Who’s not concerned about the economy?

President Obama went toe-to-toe with the business community today when CNBC hosted a Town Hall forum on business issues in Washington. NPR’s politics blog reports the concerns of the little people didn’t come up much when the opportunity presented itself, and it says Obama booted an opportunity to explain the difference between a government and a business.

In advance of the event, CNBC’s online poll — not scientific — showed that by a margin of 2-to-1, most people think they’re worse off now than they were two years ago.

And in another poll — this one scientific — 90 percent of the people say they’re “worried” about the economy, which raises two questions: (1) Are people feeling worse off because they’re worse off? Or are they feeling worse off because they’re spending more time worrying about maybe being worse off soon? (2) Who are the 10 percent who aren’t worried about the economy.

But most of the big economic news seems to be coming from a declaration that doesn’t affect anyone but statistic geeks. The National Bureau of Economic Research says the recession ended more than a year ago. It’s a good tidbit for winning a bet or comparing recessions, but it really doesn’t mean that individuals are any better or worse off than they were during the “official” recession.

How the economy affects us often has more to do with emotional factors than statistical ones.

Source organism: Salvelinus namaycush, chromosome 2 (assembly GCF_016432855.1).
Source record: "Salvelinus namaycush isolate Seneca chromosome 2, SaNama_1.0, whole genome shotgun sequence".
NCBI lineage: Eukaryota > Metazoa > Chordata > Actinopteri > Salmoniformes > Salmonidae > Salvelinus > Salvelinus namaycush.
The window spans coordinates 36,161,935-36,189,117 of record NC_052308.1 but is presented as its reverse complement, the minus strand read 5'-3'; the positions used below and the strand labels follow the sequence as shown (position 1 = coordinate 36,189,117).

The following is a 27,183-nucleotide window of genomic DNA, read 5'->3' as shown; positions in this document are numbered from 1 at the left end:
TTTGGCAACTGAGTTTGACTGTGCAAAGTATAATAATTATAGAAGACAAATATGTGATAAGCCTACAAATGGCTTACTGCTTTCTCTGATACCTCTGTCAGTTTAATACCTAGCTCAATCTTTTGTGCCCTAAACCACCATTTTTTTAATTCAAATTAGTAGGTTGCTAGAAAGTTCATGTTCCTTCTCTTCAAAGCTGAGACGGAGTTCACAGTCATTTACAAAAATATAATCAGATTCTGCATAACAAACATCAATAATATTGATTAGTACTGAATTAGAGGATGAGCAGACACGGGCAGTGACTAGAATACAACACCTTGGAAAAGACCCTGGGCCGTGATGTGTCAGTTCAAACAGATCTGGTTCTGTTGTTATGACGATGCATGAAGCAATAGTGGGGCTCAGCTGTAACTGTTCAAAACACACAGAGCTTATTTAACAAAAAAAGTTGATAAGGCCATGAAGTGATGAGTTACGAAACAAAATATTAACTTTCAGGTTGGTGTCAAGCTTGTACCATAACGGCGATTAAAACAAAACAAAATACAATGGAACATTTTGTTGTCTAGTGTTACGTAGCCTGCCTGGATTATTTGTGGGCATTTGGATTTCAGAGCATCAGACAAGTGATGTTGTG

• BJ

    I’m one of the 10%. My business has been growing 50-200% every year for the last 7. This is it’s closer to the 200% growth. I actually worry about things getting better, for everyone else. Because that spell bad news for me.

  • Bob Collins

    This is the part where I ask the obvious question, BJ.

  • kennedy

    Short term prospects and long term prospects are different.

    If one has kept their job through the recession with no significant debt changes, odds are good that their daily/weekly/monthly finances have not changed much.

    However, decreases in property values and the stock market mean decreased available wealth. Retirement is pushed farther into the future. The specter of unemployment becomes more threatening. This would tend to make one worry about the economy.

    Unless you are in a business that cycles contrary to the larger economy, which would be…. what BJ?